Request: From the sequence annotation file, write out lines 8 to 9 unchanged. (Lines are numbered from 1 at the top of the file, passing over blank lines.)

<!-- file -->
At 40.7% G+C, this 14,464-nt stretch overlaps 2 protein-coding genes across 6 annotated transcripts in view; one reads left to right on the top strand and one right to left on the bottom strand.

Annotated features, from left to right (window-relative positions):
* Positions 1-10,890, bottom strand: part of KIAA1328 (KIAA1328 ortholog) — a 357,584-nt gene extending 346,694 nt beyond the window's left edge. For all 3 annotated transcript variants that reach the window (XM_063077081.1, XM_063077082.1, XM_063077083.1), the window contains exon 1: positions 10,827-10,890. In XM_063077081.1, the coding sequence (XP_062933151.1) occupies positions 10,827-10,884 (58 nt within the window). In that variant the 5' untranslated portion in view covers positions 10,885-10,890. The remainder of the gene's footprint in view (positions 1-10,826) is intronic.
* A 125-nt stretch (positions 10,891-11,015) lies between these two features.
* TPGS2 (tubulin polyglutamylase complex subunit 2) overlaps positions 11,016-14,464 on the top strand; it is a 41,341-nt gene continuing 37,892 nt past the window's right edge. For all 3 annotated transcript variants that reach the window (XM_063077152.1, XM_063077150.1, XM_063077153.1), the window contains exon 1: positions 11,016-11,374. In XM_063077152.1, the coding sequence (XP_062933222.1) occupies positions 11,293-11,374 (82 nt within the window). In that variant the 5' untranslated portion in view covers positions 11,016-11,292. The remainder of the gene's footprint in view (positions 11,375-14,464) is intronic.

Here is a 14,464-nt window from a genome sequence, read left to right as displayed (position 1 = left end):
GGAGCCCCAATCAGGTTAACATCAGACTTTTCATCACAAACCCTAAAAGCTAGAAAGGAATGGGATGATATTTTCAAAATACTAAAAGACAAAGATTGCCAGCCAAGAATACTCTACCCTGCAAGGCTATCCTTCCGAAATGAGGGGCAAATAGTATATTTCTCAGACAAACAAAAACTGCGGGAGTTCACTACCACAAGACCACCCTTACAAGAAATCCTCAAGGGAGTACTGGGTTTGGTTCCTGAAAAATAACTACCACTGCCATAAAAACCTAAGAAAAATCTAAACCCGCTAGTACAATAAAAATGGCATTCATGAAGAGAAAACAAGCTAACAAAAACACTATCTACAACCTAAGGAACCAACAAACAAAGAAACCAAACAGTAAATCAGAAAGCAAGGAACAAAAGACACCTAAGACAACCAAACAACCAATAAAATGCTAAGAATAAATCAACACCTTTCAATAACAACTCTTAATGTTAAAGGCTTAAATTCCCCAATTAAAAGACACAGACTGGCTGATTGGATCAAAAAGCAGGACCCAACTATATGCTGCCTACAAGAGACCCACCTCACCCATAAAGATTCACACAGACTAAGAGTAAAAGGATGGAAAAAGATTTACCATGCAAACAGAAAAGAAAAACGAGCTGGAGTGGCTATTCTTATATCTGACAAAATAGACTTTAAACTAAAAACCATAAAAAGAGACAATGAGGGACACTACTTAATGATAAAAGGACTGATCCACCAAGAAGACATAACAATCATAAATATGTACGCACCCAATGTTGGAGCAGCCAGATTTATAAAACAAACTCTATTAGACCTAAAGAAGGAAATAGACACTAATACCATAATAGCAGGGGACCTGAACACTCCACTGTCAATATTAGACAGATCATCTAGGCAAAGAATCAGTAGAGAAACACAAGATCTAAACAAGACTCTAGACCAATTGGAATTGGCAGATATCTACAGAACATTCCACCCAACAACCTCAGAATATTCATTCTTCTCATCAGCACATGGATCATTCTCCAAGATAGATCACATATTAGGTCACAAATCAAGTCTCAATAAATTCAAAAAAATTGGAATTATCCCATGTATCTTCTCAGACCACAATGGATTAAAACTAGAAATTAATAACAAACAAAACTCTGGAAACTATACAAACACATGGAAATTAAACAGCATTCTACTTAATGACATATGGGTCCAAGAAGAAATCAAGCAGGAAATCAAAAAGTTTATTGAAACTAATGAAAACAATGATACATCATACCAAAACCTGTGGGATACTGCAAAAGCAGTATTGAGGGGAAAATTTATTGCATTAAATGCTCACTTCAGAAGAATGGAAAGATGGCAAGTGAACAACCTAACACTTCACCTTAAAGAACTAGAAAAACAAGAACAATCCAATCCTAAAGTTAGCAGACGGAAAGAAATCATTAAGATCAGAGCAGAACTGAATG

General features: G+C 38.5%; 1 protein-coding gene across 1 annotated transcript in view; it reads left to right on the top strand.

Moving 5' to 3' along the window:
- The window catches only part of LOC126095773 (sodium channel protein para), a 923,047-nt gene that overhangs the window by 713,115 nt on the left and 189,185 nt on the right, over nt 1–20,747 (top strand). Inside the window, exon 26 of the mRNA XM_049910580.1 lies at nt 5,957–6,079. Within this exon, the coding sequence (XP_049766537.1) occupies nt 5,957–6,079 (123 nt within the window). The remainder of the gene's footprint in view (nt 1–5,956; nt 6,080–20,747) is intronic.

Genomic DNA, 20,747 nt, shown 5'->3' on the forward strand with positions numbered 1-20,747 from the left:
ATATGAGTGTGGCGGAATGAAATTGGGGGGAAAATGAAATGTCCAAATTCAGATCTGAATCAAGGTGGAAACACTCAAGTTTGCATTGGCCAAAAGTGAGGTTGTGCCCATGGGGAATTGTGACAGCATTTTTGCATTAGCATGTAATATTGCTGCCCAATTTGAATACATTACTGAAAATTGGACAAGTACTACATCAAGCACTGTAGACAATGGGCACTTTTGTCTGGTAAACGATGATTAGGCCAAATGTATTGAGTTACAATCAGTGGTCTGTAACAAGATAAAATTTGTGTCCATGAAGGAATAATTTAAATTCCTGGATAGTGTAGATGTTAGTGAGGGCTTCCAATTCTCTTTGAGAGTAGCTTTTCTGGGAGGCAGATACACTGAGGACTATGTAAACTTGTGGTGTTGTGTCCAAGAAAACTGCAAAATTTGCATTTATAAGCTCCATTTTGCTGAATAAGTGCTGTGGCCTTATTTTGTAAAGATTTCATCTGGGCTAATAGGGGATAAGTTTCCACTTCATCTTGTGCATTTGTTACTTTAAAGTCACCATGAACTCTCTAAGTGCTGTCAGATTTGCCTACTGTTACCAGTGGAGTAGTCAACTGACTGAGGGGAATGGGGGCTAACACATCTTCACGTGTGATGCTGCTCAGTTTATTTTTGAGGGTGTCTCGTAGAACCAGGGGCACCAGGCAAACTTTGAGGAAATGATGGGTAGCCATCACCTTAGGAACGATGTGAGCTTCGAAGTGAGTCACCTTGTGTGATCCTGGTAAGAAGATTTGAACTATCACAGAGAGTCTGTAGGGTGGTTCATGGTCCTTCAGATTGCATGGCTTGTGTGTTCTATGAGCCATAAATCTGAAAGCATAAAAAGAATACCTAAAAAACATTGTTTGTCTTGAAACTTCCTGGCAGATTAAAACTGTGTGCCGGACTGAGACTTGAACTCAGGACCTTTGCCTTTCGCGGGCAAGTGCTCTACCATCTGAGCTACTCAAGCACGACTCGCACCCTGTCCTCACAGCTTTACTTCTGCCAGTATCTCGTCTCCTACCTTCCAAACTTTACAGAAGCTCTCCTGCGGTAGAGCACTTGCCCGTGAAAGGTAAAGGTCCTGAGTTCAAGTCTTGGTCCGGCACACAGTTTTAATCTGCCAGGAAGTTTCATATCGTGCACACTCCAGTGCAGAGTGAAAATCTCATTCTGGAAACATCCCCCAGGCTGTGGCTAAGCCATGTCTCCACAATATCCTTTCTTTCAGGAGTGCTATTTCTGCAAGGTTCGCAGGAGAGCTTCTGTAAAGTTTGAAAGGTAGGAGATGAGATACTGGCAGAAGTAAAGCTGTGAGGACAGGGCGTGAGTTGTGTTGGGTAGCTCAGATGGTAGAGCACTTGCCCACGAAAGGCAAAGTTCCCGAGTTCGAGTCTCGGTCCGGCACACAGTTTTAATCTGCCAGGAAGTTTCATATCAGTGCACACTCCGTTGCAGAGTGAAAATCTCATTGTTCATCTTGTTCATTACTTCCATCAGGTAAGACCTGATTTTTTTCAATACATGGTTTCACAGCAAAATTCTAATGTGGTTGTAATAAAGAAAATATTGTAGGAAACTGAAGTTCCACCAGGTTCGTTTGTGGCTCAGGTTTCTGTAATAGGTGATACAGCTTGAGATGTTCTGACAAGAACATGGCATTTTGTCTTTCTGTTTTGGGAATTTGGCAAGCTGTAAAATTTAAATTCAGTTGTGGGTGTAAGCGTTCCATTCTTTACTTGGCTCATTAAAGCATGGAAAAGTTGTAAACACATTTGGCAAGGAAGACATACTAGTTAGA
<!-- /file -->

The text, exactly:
General features: G+C 38.5%; 1 protein-coding gene across 1 annotated transcript in view; it reads left to right on the top strand.

Moving 5' to 3' along the window: